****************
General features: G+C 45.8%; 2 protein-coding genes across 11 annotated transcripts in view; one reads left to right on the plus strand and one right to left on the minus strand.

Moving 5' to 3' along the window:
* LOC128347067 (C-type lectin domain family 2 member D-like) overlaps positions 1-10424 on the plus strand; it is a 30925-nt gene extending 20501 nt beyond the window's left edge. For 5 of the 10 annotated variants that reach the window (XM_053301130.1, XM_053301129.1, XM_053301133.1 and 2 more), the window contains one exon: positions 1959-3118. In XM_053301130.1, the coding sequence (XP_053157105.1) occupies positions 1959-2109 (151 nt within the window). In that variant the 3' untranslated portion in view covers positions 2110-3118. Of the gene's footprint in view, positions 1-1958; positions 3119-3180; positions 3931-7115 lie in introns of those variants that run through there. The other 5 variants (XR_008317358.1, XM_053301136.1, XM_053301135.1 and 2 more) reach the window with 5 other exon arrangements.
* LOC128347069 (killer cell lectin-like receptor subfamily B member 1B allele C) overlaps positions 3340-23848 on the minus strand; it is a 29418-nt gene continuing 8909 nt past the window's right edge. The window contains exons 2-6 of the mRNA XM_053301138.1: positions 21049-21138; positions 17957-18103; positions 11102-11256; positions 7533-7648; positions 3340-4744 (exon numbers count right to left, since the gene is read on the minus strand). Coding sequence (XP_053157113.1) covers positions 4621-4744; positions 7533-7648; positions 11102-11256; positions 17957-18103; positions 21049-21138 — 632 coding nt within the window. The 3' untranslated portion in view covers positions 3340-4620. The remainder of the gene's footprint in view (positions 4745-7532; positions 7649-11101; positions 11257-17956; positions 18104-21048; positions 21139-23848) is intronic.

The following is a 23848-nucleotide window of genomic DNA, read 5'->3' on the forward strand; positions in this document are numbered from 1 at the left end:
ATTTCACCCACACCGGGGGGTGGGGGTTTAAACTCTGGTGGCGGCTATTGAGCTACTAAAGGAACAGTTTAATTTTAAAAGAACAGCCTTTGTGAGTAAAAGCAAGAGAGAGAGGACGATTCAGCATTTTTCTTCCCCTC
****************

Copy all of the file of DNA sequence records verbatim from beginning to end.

General features: G+C 45.8%; 2 protein-coding genes across 11 annotated transcripts in view; one reads left to right on the plus strand and one right to left on the minus strand.

Moving 5' to 3' along the window:
* LOC128347067 (C-type lectin domain family 2 member D-like) overlaps positions 1-10424 on the plus strand; it is a 30925-nt gene extending 20501 nt beyond the window's left edge. For 5 of the 10 annotated variants that reach the window (XM_053301130.1, XM_053301129.1, XM_053301133.1 and 2 more), the window contains one exon: positions 1959-3118. In XM_053301130.1, the coding sequence (XP_053157105.1) occupies positions 1959-2109 (151 nt within the window). In that variant the 3' untranslated portion in view covers positions 2110-3118. Of the gene's footprint in view, positions 1-1958; positions 3119-3180; positions 3931-7115 lie in introns of those variants that run through there. The other 5 variants (XR_008317358.1, XM_053301136.1, XM_053301135.1 and 2 more) reach the window with 5 other exon arrangements.
* LOC128347069 (killer cell lectin-like receptor subfamily B member 1B allele C) overlaps positions 3340-23848 on the minus strand; it is a 29418-nt gene continuing 8909 nt past the window's right edge. The window contains exons 2-6 of the mRNA XM_053301138.1: positions 21049-21138; positions 17957-18103; positions 11102-11256; positions 7533-7648; positions 3340-4744 (exon numbers count right to left, since the gene is read on the minus strand). Coding sequence (XP_053157113.1) covers positions 4621-4744; positions 7533-7648; positions 11102-11256; positions 17957-18103; positions 21049-21138 — 632 coding nt within the window. The 3' untranslated portion in view covers positions 3340-4620. The remainder of the gene's footprint in view (positions 4745-7532; positions 7649-11101; positions 11257-17956; positions 18104-21048; positions 21139-23848) is intronic.

The following is a 23848-nucleotide window of genomic DNA, read 5'->3' on the forward strand; positions in this document are numbered from 1 at the left end:
ATTTCACCCACACCGGGGGGTGGGGGTTTAAACTCTGGTGGCGGCTATTGAGCTACTAAAGGAACAGTTTAATTTTAAAAGAACAGCCTTTGTGAGTAAAAGCAAGAGAGAGAGGACGATTCAGCATTTTTCTTCCCCTC